People draft wills in order to arrange for their property to be distributed after their passing. While this seems like a simple matter, relatively speaking, it is not uncommon for wills to be disputed for various reasons during the probate process. More often than not it is due to either disagreements within the family over the provisions in the will, the mental capacity of the testator or because of the undue influence on the decedent when the will was drafted or amended. In cases such as these the will may be contested.
Under Ohio law, a person who wishes to contest the validity of a will must do so within three months of the initial filing of the certificate showing service of Notice of filing of will. A will may only be contested by “interested parties” in the state of Ohio:
- Heirs-at-law, or people who stand to inherit if the estate was divided up under statutory plans instead of through the action of the will, or who will inherit if the will is held by the court to be invalid.
- People named in the will.
- People who were named in a previous will of the deceased.
These people or organizations all have a potential financial interest in the outcome of the will, and in many cases are already in adversarial positions to each other: a party may have been disinherited, or had funds or items that they feel they are “entitled” to instead directed to others. However, just being dissatisfied with the instructions for property division found in the will is not a legally sufficient reason for the courts to allow a challenge.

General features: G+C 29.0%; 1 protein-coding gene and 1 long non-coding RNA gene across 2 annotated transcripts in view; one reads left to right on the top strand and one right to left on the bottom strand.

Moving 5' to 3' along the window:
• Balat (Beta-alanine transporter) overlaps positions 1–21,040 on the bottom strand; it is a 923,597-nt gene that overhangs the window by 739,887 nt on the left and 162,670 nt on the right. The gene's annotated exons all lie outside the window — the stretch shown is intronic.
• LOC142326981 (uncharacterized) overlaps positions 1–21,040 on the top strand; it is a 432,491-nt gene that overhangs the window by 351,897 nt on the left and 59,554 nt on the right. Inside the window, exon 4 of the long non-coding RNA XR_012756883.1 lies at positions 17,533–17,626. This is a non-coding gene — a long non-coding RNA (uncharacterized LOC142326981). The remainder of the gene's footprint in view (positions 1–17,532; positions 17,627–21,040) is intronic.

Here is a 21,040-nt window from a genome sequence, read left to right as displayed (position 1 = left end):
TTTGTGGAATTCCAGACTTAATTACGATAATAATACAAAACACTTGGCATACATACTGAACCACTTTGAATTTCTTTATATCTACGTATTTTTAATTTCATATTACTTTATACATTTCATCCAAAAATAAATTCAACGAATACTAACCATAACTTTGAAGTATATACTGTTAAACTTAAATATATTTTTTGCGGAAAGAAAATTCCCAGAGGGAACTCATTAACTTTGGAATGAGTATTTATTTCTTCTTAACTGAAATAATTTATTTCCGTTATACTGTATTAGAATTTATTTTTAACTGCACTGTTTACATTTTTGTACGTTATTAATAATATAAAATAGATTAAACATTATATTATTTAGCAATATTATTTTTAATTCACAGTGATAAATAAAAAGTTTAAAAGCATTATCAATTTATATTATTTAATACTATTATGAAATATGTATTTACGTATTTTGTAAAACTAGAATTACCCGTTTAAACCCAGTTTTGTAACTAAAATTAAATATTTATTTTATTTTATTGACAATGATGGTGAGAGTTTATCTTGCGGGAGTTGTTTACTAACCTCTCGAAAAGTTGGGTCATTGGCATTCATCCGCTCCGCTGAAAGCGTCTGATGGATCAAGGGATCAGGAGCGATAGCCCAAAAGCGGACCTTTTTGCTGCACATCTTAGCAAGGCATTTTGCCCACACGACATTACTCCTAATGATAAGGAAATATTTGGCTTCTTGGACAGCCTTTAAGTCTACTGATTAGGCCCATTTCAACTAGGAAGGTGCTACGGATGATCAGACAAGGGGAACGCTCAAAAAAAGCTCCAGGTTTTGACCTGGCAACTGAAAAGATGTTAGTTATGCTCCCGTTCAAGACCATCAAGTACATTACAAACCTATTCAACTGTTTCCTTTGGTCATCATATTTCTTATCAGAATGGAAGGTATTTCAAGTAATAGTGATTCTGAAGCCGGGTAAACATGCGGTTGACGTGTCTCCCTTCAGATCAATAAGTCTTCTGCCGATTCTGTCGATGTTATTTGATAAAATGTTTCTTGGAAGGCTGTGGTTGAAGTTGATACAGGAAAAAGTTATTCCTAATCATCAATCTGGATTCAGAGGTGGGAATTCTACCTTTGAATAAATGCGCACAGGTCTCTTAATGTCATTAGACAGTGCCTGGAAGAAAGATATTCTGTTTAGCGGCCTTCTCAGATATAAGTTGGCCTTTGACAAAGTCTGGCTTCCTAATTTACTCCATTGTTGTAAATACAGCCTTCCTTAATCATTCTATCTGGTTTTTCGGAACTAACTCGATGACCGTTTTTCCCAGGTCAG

Instead, grounds for invalidating a will are largely procedurally based, which is why it is recommended that a person consult with legal counsel while drafting a will. Procedural issues that typically arise involve issues such as the will not being drafted or modified correctly, or not being signed or witnessed correctly. Due to the fact that wills often involve the division of assets of significant monetary and sentimental value, and that by their nature the person who set out the stipulations in them is not able to clarify any issues that may arise, Ohio law is very specific about the requirements for creating a valid will. This may seem to be unnecessarily burdensome to the public, but probate laws have evolved over several hundred years to eliminate as many specific issues as possible.
While not a procedural consideration, another common reason why wills are challenged and invalidated is that a more recent one than the one which was filed with the probate court has come to light. Because of this, after executing a will it is important to make sure that a person’s executor of their estate, as well as friends and family members are informed both that the will exists, and where it can be located. The entire point of a will is eliminated if surviving parties are unable to execute it.
The other common set of problems that arise with wills involves the mental state of the deceased at the time the will was drafted. If a person is unduly influenced by someone while drafting a will, through duress or some form of manipulation, or if some form of fraud is suspected, a case can be made for the invalidation of a will. Similarly, if the drafter was not mentally capable of making legal decisions at the time the will was created, such as people suffering from severe dementia, or other mental illness, the courts may also find that there are grounds to invalidate the will.
Ohio Probate Attorneys
If you are a party of interest to a will and you feel that there may be grounds to petition for it to be invalidated, we encourage you to contact the Law Office of Mike Gertner today to discuss your needs with a representative today. We are eager to assist you immediately.